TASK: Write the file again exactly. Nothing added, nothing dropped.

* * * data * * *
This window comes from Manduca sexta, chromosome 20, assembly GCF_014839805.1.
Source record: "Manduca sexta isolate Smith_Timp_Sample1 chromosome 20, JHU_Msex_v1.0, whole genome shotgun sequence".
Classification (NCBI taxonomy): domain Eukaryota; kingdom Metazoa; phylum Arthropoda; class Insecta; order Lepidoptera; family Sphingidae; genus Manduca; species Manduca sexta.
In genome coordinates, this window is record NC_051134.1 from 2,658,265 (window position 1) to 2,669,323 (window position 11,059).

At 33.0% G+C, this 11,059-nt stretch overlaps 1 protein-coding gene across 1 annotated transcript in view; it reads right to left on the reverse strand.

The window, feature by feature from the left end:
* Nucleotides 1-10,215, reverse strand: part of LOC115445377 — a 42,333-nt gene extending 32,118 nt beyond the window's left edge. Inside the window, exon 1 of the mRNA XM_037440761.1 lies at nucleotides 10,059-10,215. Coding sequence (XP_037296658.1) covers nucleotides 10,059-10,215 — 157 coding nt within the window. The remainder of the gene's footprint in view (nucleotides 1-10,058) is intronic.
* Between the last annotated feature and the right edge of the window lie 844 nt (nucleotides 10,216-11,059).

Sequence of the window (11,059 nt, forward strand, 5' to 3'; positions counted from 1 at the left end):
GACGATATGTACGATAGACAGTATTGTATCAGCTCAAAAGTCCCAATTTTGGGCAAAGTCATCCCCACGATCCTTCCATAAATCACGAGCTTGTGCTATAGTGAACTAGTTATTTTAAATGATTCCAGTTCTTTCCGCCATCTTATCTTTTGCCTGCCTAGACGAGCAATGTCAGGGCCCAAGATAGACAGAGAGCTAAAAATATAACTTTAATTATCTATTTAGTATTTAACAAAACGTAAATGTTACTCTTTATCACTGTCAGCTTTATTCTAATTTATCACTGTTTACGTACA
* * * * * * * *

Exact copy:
This window comes from Manduca sexta, chromosome 20, assembly GCF_014839805.1.
Source record: "Manduca sexta isolate Smith_Timp_Sample1 chromosome 20, JHU_Msex_v1.0, whole genome shotgun sequence".
Classification (NCBI taxonomy): domain Eukaryota; kingdom Metazoa; phylum Arthropoda; class Insecta; order Lepidoptera; family Sphingidae; genus Manduca; species Manduca sexta.
In genome coordinates, this window is record NC_051134.1 from 2,658,265 (window position 1) to 2,669,323 (window position 11,059).

At 33.0% G+C, this 11,059-nt stretch overlaps 1 protein-coding gene across 1 annotated transcript in view; it reads right to left on the reverse strand.

The window, feature by feature from the left end:
* Nucleotides 1-10,215, reverse strand: part of LOC115445377 — a 42,333-nt gene extending 32,118 nt beyond the window's left edge. Inside the window, exon 1 of the mRNA XM_037440761.1 lies at nucleotides 10,059-10,215. Coding sequence (XP_037296658.1) covers nucleotides 10,059-10,215 — 157 coding nt within the window. The remainder of the gene's footprint in view (nucleotides 1-10,058) is intronic.
* Between the last annotated feature and the right edge of the window lie 844 nt (nucleotides 10,216-11,059).

Sequence of the window (11,059 nt, forward strand, 5' to 3'; positions counted from 1 at the left end):
GACGATATGTACGATAGACAGTATTGTATCAGCTCAAAAGTCCCAATTTTGGGCAAAGTCATCCCCACGATCCTTCCATAAATCACGAGCTTGTGCTATAGTGAACTAGTTATTTTAAATGATTCCAGTTCTTTCCGCCATCTTATCTTTTGCCTGCCTAGACGAGCAATGTCAGGGCCCAAGATAGACAGAGAGCTAAAAATATAACTTTAATTATCTATTTAGTATTTAACAAAACGTAAATGTTACTCTTTATCACTGTCAGCTTTATTCTAATTTATCACTGTTTACGTACA